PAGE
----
Books I (You?) Need to Read
by Sheila Boneham
I came across this list of "21 Novels You Need to Read" recently and it got me thinking about several things. For one thing, this particular list is a reminder that we don't all appreciate or even like the same books. My list of 21 (if I could narrow my list that far!) would be very different from the one published, with some overlap - Lonesome Dove is The Great American Novel, so it's on my list, as are several of the others. But not all.
Of course fiction isn't the only literary form, so what about other genres? I love poetry, some genre fiction, some drama. I also adore well-written examples of what has come to be known as creative or narrative nonfiction, adjectives meant to separate such writing from commercial or prescriptive or popular nonfiction. For a lot of people lately, creative nonfiction seems to equate with memoir, and all too many memoirs these days read a bit like (sur)reality television shows for my taste. "Look, it's all about me, poor me, I'm so great, although totally dysfunctional, and everyone else is worse." Don't get me wrong - I love memoirs that bring more to the story than the me who is (perhaps) at the center. (I wrote about this concept on May 23 in "Reflections on Situation, Story, and Me, Me, Me".)
I think, for instance, of Refuge by Terry Tempest Williams, a memoir of Williams' mother's losing battle with cancer. What makes the book so much more than many memoirs about illness and death is its position in larger contexts. First, this very personal and mortal battle takes place during a drought that dried up the marshes around the Great Salt Lake and devastated the nesting grounds of thousands of migratory birds. And then there is the vast and terrifying context of high cancer rates in the Utah desert, a legacy of nuclear weapons testing. Or Mark Doty's Dog Years, an exquisitely lyrical memoir that interweaves the the author's responses to personal loss - the decline and death of his long-time partner and of his two beloved elderly dogs - with his response to the terrorist attack on the World Trade Center, which Doty witnessed.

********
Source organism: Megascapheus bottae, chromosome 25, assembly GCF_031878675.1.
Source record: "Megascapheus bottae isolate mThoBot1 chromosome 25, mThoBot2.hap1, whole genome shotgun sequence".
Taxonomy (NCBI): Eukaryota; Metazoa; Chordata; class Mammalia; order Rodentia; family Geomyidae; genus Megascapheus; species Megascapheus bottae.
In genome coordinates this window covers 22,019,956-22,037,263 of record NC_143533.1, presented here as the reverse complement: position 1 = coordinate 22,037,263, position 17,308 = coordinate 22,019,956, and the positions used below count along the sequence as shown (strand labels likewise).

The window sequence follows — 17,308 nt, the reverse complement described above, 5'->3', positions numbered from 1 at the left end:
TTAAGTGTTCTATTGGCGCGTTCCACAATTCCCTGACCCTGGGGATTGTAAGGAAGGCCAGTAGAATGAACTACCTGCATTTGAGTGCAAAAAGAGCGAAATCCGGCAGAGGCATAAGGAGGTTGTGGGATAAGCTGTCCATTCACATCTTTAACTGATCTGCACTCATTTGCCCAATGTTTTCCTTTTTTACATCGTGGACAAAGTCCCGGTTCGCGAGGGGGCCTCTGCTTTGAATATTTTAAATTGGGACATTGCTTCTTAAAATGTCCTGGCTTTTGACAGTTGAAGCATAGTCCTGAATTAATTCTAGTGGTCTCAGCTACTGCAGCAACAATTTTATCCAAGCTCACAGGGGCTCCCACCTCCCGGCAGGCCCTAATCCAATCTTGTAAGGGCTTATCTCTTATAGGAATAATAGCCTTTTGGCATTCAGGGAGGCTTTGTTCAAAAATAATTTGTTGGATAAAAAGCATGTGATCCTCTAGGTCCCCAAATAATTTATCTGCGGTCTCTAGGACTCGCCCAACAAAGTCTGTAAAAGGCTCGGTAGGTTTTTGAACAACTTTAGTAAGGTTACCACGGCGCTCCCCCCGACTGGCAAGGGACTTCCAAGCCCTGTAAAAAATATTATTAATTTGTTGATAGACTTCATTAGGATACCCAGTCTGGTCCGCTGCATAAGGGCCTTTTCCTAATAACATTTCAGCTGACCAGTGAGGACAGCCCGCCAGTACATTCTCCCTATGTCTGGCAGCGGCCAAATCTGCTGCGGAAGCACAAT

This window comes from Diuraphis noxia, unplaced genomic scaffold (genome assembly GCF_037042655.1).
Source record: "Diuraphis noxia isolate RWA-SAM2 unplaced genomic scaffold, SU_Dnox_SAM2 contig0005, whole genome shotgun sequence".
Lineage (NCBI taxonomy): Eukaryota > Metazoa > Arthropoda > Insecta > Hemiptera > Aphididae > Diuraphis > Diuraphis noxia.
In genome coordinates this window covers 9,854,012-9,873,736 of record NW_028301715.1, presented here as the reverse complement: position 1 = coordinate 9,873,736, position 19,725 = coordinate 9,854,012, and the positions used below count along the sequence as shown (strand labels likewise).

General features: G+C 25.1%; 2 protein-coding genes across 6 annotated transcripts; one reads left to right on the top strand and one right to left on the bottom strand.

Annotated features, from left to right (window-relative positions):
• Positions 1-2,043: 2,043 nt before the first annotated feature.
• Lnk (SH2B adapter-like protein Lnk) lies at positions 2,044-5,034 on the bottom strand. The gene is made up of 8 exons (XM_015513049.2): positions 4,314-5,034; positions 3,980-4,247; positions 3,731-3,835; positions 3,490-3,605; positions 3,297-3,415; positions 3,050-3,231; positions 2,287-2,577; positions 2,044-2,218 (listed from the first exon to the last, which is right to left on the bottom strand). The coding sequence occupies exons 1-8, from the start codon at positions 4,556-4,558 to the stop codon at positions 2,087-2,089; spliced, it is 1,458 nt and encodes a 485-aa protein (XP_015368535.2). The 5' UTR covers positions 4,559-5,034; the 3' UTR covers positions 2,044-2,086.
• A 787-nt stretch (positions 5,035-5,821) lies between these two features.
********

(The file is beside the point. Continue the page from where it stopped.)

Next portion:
The world of narrative nonfiction, though, extends far beyond memoir. To my mind, it can be defined as fact- or experience-based prose written with an eye to narrative structure and careful craftsmanship. For subject matter, just look around - it's everywhere. In fact, two books of narrative nonfiction that I enjoyed immensely were on unlikely subjects - Sue Hubbell's Broadsides from the Other Orders: A Book of Bugs and Robert Sullivan's Rats: Observations on the History and Habitat of the City's Most Unwanted Inhabitants. Both fascinating!
It's hard to narrow a lifetime of reading to a list of, well, any reasonable number, so this is an off-the-top-of-my-head list of 21 Nonfiction Books I Enjoyed and Maybe You Should Look At (in my rarely humble opinion and in no particular order). A lot of these are older books. They are, in fact, in many cases the books that made me want to write narrative nonfiction, and I'm slowly circling back there now.
- The Songlines by Bruce Chatwin
- Pilgrim at Tinker Creek by Annie Dillard
- Arctic Dreams (or anything) by Barry Lopez
- Walking the Wrack Line: On Tidal Shifts and What Remains by Barbara Hurd
- Desert Solitaire by Edward Abbey
- The Immense Journey by Loren Eiseley
- The Solace of Open Spaces by Gretel Erlich
- Into Thin Air by Jon Krakauer
- The Edge of the Sea by Rachel Carson
- The Elephanta Suite by Paul Theroux
- War by Sebastian Junger
- Raising California by John McPhee
- The Spirit Catches You and You Fall Down by Anne Fadiman
- The Woman Warrior: Memoirs of a Girlhood Among Ghosts by Maxine Kong
- Land of Little Rain by Mary Austen
- Essays of E.B. White by E.B. White
- Manchild in the Promised Land by Claude Brown
- A Natural History of the Senses by Diane Ackerman
- West with the Night by Beryl Markham
- Lives of a Cell: Notes of a Biology Watcher by Lewis Thomas
- The Snow Leopard by Peter Mattheissen
As soon as I finish and leave my desk I'll think of others that should be on the list. So it goes. Please add to the list - my "to read" stack hasn't touched the ceiling yet!